Tips for Winter Driving: Preparing Your Teen for Potentially Dangerous Roads

When your teen starts driving, you may talk until you’re blue in the face about safety tips for driving in different conditions, including what it’s like to drive in snow and ice. Unfortunately, nothing prepares a driver for driving in winter until you’ve hit your first patch of ice in real life. It’s often a little terrifying — even for seasoned drivers! We’ve put together a list of tips for winter driving before you hit the road – for teens and adults alike!

Pre-Winter Maintenance

Winter can and will wreak havoc on various parts of your car; the weather can prove dangerous even without ice on the roads. Before winter hits, prepare your auto for the change in weather to provide the safest possible vehicle for your teen.

Do a walk-around with your teen to check a few key parts on the car. Start with the tires. Tires lose pressure in cold weather — about 1 psi for every 10 degrees in temperature change. In many cases, as you drive a little way the tires warm up and are fine, but it’s something to always check. Teach your teen how to use a pressure gauge and how to fill up their tires – driving on low tires is dangerous enough — and the danger only multiplies with icy roads. Also teach your teen how to check the remaining tread – replace the tires if the tread is less than 2/32 of an inch.

Check the windshield wipers for any signs of damage. Ice on the windshield will further damage worn wipers, creating the potential for low visibility. Show your teen how to change wipers and, if you live in an area with ice and snow, replace the wipers with those rated to take on the weather. Fill up the wiper fluid with one rated for the temperature in your area – de-icing formulas help in cold areas by helping remove ice from the windshield.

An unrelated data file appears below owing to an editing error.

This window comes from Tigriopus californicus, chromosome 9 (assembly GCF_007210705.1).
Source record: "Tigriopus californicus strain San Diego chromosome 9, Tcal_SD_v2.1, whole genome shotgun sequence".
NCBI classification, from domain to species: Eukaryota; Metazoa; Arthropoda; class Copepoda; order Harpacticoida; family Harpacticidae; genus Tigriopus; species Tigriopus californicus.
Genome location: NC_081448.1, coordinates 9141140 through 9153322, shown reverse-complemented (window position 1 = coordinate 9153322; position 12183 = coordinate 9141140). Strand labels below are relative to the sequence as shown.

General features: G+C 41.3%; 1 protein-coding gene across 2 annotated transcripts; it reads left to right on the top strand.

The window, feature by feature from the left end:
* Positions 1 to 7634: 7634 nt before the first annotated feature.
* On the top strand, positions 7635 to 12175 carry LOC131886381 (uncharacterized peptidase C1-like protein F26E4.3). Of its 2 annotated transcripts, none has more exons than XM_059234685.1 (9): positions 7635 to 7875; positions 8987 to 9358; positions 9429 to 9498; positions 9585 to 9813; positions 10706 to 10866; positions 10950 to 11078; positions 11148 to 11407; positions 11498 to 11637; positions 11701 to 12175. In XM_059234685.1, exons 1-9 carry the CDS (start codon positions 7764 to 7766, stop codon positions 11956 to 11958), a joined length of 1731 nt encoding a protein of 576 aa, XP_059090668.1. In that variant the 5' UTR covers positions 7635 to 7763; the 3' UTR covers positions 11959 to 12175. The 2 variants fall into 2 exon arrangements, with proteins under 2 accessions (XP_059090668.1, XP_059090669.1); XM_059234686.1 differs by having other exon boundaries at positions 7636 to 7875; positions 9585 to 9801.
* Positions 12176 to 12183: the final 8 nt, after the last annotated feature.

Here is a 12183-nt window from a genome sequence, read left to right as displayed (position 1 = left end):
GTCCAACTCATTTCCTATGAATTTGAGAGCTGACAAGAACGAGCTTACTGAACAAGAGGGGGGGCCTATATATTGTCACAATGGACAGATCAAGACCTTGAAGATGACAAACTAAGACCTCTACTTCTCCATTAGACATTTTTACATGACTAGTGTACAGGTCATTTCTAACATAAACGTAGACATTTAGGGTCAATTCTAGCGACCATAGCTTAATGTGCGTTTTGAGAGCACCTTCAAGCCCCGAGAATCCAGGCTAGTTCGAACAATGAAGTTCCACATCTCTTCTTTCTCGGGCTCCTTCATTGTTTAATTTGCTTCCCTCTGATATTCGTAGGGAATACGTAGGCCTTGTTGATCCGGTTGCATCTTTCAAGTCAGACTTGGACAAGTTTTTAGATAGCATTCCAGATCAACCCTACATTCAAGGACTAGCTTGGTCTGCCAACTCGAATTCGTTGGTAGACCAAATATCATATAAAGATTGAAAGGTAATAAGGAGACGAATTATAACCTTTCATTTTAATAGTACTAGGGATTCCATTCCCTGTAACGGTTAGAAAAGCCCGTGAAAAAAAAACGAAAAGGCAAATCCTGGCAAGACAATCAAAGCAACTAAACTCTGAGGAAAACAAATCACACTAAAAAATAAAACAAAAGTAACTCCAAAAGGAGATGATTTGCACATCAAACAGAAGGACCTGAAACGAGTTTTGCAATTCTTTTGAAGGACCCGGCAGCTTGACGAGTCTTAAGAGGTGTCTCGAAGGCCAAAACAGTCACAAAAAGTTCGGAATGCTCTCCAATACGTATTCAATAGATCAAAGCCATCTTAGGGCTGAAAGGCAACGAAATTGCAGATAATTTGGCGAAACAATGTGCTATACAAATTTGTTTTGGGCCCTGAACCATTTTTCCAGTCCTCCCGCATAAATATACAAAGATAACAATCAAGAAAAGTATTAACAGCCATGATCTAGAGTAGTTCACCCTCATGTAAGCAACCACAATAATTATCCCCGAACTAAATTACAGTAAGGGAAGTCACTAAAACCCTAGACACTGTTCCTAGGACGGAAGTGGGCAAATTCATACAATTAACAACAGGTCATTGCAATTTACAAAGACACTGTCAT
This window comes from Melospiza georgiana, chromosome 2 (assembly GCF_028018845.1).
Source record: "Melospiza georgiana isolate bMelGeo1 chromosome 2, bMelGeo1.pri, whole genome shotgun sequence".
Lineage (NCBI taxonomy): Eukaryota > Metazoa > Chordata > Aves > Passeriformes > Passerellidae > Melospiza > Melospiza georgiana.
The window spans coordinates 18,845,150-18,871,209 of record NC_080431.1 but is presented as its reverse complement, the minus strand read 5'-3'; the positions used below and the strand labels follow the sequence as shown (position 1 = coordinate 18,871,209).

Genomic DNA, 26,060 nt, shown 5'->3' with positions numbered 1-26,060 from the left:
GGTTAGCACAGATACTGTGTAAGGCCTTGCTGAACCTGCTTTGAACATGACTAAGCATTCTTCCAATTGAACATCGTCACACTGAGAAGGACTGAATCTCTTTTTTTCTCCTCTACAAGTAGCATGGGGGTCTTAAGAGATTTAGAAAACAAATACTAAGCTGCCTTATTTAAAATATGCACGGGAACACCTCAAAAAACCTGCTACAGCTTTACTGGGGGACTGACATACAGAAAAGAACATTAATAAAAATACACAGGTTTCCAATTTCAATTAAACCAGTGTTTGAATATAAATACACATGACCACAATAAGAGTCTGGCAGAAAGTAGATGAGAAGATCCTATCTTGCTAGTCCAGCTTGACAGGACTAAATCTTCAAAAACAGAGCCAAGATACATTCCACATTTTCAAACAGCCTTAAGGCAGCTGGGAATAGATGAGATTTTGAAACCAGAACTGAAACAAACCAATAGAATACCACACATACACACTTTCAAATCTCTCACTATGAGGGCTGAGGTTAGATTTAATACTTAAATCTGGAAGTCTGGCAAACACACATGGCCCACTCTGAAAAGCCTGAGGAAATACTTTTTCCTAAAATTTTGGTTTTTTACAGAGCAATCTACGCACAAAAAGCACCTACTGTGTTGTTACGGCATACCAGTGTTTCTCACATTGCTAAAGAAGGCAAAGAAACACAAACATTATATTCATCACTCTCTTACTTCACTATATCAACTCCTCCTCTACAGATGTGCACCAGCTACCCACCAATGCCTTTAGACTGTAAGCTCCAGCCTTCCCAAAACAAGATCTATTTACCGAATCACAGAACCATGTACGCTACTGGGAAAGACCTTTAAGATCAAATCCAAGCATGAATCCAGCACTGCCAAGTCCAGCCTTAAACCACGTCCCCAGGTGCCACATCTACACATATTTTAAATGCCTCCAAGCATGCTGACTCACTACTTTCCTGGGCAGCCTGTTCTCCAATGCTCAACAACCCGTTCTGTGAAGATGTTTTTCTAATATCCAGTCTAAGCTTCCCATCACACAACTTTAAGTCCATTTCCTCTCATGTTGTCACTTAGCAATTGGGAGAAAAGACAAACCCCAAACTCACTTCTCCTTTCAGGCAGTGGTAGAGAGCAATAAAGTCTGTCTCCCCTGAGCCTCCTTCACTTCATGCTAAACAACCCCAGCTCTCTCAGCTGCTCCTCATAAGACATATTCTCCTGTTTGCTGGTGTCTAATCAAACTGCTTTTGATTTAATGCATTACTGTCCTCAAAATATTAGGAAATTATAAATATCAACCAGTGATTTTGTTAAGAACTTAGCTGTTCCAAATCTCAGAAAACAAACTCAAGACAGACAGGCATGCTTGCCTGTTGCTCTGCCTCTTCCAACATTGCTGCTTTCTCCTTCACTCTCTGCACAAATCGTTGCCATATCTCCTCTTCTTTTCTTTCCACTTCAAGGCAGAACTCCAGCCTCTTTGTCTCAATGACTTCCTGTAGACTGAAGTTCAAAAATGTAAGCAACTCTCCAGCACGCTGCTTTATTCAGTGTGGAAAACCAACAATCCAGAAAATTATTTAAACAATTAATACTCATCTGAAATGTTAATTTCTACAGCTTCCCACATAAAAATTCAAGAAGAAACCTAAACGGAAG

Emergency Kit

Stock the car with an emergency kit. If your teen gets stranded due to bad road conditions, a few key items will help keep them safe.

  • Blankets — an emergency thermal blanket if possible
  • Extra cold-weather clothing such as hats, gloves and thick socks
  • Food that won’t freeze
  • Bottles of water can help keep your child comfortable while waiting for help

Make sure your teen’s phone is fully charged before heading out in snowy conditions, and ensure they have a charger or fully charged battery pack in case they need to call for help. In addition, put some kitty litter in the trunk to help provide traction if they’ve slid off the road and instruct your teen how to use it around the tires. Road flares or emergency markers help alert authorities to where your teen’s vehicle is if they’ve gone off the road.

These driving safety tips may seem basic, but they can be the difference between a simply frustrating situation and a dangerous scenario.

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